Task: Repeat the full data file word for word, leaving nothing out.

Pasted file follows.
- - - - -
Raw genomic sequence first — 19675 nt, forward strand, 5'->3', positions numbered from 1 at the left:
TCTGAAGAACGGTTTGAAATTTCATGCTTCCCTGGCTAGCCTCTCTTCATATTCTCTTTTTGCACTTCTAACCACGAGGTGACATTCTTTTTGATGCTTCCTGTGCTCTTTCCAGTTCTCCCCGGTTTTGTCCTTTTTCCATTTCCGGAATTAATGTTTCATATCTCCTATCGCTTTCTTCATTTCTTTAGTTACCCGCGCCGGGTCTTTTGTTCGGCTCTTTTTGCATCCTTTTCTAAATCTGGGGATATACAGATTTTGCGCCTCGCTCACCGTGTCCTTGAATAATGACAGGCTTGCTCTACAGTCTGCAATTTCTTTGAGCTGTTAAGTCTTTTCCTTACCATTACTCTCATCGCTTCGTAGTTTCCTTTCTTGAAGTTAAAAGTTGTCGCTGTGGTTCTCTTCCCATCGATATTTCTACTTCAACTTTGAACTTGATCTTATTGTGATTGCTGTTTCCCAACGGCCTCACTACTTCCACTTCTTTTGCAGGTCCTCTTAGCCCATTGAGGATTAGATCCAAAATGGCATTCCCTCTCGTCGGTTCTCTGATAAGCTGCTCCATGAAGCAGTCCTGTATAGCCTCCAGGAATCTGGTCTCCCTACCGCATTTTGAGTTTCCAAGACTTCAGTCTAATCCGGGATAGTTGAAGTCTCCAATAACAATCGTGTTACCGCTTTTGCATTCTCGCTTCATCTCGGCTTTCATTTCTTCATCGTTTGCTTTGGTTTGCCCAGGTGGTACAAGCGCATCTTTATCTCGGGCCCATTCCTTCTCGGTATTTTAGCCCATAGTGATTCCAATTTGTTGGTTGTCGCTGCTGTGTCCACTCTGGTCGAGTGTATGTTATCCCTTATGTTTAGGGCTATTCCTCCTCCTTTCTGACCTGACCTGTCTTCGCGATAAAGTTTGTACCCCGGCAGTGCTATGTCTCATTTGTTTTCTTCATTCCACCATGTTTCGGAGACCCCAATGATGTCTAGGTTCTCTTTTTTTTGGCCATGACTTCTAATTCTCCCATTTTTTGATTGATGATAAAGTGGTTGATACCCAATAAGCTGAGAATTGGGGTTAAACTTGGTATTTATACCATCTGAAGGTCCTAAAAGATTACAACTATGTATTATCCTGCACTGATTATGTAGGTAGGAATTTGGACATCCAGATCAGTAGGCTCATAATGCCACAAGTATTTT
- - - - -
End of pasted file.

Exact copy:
Raw genomic sequence first — 19675 nt, forward strand, 5'->3', positions numbered from 1 at the left:
TCTGAAGAACGGTTTGAAATTTCATGCTTCCCTGGCTAGCCTCTCTTCATATTCTCTTTTTGCACTTCTAACCACGAGGTGACATTCTTTTTGATGCTTCCTGTGCTCTTTCCAGTTCTCCCCGGTTTTGTCCTTTTTCCATTTCCGGAATTAATGTTTCATATCTCCTATCGCTTTCTTCATTTCTTTAGTTACCCGCGCCGGGTCTTTTGTTCGGCTCTTTTTGCATCCTTTTCTAAATCTGGGGATATACAGATTTTGCGCCTCGCTCACCGTGTCCTTGAATAATGACAGGCTTGCTCTACAGTCTGCAATTTCTTTGAGCTGTTAAGTCTTTTCCTTACCATTACTCTCATCGCTTCGTAGTTTCCTTTCTTGAAGTTAAAAGTTGTCGCTGTGGTTCTCTTCCCATCGATATTTCTACTTCAACTTTGAACTTGATCTTATTGTGATTGCTGTTTCCCAACGGCCTCACTACTTCCACTTCTTTTGCAGGTCCTCTTAGCCCATTGAGGATTAGATCCAAAATGGCATTCCCTCTCGTCGGTTCTCTGATAAGCTGCTCCATGAAGCAGTCCTGTATAGCCTCCAGGAATCTGGTCTCCCTACCGCATTTTGAGTTTCCAAGACTTCAGTCTAATCCGGGATAGTTGAAGTCTCCAATAACAATCGTGTTACCGCTTTTGCATTCTCGCTTCATCTCGGCTTTCATTTCTTCATCGTTTGCTTTGGTTTGCCCAGGTGGTACAAGCGCATCTTTATCTCGGGCCCATTCCTTCTCGGTATTTTAGCCCATAGTGATTCCAATTTGTTGGTTGTCGCTGCTGTGTCCACTCTGGTCGAGTGTATGTTATCCCTTATGTTTAGGGCTATTCCTCCTCCTTTCTGACCTGACCTGTCTTCGCGATAAAGTTTGTACCCCGGCAGTGCTATGTCTCATTTGTTTTCTTCATTCCACCATGTTTCGGAGACCCCAATGATGTCTAGGTTCTCTTTTTTTTGGCCATGACTTCTAATTCTCCCATTTTTTGATTGATGATAAAGTGGTTGATACCCAATAAGCTGAGAATTGGGGTTAAACTTGGTATTTATACCATCTGAAGGTCCTAAAAGATTACAACTATGTATTATCCTGCACTGATTATGTAGGTAGGAATTTGGACATCCAGATCAGTAGGCTCATAATGCCACAAGTATTTT